It has been a question plaguing the museum dedicated to one of America's greatest presidents: Is the hat real?
The hat in question is of the stovepipe variety that adorned the head of Abraham Lincoln — recognized for his fashion sense and lauded for ending slavery.
The Abraham Lincoln Presidential Library and Museum in Illinois had displayed the chocolate brown, beaver fur hat as one that had in fact been on the 16th U.S. president's head.
It is a prized possession, a big visitor draw, and valued at $6.5 million — one of only three such Lincoln hats displayed at an American museum.
But it may not be Lincoln's hat after all.
FBI analysts and curators at the national Smithsonian Institution have analyzed the hat at the unpublicized request of the Illinois museum's foundation, an independent organization responsible for fundraising and acquiring objects.
Even DNA testing was done — comparing samples taken from the hat to Lincoln's blood recovered from the night of his assassination in 1865.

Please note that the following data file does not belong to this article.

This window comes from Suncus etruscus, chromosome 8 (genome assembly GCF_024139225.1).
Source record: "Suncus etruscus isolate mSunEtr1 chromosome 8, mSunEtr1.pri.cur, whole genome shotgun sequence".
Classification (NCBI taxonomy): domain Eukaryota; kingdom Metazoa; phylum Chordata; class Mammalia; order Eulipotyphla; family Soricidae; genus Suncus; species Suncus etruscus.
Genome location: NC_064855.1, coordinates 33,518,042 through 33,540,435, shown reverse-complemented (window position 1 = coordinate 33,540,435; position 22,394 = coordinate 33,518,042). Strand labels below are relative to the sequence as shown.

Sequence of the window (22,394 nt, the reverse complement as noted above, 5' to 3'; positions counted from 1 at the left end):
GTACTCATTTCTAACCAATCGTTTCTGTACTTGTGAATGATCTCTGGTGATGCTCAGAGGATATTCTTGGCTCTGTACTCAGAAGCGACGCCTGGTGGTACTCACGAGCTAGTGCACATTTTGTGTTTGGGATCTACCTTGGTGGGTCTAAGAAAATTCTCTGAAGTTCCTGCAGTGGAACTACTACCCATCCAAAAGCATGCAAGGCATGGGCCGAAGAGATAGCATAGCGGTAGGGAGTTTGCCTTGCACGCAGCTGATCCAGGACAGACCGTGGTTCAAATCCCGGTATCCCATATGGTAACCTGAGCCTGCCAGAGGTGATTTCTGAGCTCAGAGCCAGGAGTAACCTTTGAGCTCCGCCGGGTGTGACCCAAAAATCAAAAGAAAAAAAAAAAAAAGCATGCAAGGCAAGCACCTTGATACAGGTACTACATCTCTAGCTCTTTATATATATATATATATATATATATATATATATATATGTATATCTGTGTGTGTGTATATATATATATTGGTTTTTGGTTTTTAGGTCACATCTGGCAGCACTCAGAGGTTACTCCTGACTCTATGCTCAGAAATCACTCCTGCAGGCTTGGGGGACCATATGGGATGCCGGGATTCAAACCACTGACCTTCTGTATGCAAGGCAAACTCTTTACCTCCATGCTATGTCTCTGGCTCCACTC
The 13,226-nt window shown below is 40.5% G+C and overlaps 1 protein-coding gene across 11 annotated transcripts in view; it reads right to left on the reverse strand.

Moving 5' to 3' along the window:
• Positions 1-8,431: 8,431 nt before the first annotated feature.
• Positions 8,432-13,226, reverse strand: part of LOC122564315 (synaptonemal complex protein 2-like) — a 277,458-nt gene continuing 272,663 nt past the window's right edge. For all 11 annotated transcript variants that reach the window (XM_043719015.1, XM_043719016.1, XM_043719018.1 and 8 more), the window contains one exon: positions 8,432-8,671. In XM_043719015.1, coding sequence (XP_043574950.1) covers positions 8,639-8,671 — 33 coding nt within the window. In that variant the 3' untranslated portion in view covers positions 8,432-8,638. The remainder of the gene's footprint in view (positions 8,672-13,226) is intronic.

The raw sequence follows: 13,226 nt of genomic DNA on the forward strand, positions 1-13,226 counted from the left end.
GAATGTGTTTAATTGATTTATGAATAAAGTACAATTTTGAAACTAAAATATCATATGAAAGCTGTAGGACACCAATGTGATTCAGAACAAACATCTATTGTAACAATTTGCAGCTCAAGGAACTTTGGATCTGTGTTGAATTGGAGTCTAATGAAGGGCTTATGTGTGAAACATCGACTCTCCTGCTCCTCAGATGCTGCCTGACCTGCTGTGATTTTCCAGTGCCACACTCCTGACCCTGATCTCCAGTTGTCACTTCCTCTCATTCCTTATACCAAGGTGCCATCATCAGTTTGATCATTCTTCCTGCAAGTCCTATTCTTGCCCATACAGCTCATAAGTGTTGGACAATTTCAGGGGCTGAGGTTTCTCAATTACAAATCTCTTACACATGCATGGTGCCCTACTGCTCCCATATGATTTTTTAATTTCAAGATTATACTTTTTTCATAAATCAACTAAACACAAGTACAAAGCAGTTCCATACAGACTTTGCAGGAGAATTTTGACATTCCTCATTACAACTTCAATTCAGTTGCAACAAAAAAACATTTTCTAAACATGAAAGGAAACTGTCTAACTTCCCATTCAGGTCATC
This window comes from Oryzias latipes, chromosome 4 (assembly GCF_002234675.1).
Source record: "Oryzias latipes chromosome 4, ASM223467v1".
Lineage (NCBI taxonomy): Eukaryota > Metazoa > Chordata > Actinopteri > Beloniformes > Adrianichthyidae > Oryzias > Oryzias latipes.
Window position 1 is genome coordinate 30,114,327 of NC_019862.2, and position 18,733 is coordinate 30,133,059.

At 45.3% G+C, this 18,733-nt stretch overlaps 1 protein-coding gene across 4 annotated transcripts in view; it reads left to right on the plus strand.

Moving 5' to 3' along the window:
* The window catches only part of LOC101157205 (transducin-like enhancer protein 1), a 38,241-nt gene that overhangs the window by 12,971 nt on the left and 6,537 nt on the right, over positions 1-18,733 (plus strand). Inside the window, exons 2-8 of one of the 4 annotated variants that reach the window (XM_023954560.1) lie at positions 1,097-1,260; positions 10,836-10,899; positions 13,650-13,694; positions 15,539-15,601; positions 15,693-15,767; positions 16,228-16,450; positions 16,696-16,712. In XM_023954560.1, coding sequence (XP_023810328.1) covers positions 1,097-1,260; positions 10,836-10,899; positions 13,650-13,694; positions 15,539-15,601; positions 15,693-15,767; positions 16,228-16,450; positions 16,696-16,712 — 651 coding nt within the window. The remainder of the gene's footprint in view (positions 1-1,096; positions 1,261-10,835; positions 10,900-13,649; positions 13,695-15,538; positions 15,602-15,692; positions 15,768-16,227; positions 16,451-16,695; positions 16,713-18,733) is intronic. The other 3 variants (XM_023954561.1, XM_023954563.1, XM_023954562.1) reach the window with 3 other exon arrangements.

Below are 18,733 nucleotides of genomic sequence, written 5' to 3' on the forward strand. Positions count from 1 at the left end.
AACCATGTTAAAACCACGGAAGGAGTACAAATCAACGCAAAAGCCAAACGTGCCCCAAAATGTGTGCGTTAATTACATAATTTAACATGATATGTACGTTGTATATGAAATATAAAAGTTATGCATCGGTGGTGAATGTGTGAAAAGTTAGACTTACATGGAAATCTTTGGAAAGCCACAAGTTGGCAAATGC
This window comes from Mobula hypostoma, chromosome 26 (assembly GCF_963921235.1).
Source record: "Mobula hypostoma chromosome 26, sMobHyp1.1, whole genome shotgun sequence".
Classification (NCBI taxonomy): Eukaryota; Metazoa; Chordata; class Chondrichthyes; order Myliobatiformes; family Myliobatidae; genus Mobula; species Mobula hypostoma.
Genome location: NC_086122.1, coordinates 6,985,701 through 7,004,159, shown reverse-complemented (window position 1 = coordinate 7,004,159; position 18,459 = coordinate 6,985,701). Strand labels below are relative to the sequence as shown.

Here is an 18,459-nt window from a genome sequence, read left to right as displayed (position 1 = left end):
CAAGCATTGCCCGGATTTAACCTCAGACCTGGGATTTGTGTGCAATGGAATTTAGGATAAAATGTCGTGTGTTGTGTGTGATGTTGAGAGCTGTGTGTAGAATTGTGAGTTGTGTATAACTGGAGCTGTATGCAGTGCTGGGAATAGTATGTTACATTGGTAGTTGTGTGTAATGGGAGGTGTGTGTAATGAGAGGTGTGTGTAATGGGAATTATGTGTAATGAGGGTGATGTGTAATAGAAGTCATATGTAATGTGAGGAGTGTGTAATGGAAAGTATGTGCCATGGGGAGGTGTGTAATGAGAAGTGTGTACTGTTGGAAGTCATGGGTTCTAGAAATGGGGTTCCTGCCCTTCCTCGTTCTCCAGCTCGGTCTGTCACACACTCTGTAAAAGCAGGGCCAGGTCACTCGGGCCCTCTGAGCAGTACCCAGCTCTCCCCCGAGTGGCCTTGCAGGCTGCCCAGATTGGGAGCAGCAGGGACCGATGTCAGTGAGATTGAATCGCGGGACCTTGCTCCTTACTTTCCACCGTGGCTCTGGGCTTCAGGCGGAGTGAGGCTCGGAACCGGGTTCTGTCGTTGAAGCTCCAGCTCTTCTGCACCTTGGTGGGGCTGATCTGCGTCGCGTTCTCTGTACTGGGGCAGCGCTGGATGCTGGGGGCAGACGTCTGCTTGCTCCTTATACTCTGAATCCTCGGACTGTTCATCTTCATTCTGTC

The result: inconclusive.
Historians wrote a report telling the museum it "might want to soften its claim about the hat" given the fact that its origins cannot be definitively authenticated.
The results were not shared with the public until Chicago radio station WBEZ uncovered them this week.
Museum chief Alan Lowe expressed frustration over the foundation's secrecy, but downplayed the DNA test results, saying it would be hard to get a perfect match from a 180-year-old item handled by many people.
"It is important to understand that neither of these initiatives produced new evidence about the hat's origins," Lowe said in a statement.
Thanks to the publicity, the museum will begin a new search for evidence about the hat's past, he added.
"What we learn, no matter what it says about the hat's origins, will be shared with the public."
For now, the hat is stowed away.
The museum will decide how to present it to visitors once the additional research is completed.